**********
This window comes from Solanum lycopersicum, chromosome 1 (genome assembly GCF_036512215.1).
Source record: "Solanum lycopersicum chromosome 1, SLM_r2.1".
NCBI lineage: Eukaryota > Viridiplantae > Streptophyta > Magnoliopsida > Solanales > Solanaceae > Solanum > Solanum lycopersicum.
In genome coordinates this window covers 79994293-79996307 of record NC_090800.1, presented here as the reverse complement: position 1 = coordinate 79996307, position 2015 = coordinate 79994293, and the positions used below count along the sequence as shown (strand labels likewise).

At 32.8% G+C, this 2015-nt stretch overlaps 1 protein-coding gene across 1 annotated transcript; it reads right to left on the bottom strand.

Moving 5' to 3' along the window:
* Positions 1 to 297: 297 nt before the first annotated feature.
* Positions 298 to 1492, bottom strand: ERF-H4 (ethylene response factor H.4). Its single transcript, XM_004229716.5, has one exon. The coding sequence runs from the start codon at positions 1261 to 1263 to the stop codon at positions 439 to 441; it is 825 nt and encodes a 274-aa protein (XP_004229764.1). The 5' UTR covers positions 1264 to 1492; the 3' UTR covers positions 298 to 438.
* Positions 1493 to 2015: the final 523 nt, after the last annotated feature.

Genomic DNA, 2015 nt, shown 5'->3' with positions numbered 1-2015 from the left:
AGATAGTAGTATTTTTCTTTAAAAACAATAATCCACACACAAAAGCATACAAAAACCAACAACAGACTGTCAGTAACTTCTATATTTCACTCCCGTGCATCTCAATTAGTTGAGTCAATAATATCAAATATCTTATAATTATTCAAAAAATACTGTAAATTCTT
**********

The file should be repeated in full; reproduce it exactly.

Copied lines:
This window comes from Solanum lycopersicum, chromosome 1 (genome assembly GCF_036512215.1).
Source record: "Solanum lycopersicum chromosome 1, SLM_r2.1".
NCBI lineage: Eukaryota > Viridiplantae > Streptophyta > Magnoliopsida > Solanales > Solanaceae > Solanum > Solanum lycopersicum.
In genome coordinates this window covers 79994293-79996307 of record NC_090800.1, presented here as the reverse complement: position 1 = coordinate 79996307, position 2015 = coordinate 79994293, and the positions used below count along the sequence as shown (strand labels likewise).

At 32.8% G+C, this 2015-nt stretch overlaps 1 protein-coding gene across 1 annotated transcript; it reads right to left on the bottom strand.

Moving 5' to 3' along the window:
* Positions 1 to 297: 297 nt before the first annotated feature.
* Positions 298 to 1492, bottom strand: ERF-H4 (ethylene response factor H.4). Its single transcript, XM_004229716.5, has one exon. The coding sequence runs from the start codon at positions 1261 to 1263 to the stop codon at positions 439 to 441; it is 825 nt and encodes a 274-aa protein (XP_004229764.1). The 5' UTR covers positions 1264 to 1492; the 3' UTR covers positions 298 to 438.
* Positions 1493 to 2015: the final 523 nt, after the last annotated feature.

Genomic DNA, 2015 nt, shown 5'->3' with positions numbered 1-2015 from the left:
AGATAGTAGTATTTTTCTTTAAAAACAATAATCCACACACAAAAGCATACAAAAACCAACAACAGACTGTCAGTAACTTCTATATTTCACTCCCGTGCATCTCAATTAGTTGAGTCAATAATATCAAATATCTTATAATTATTCAAAAAATACTGTAAATTCTT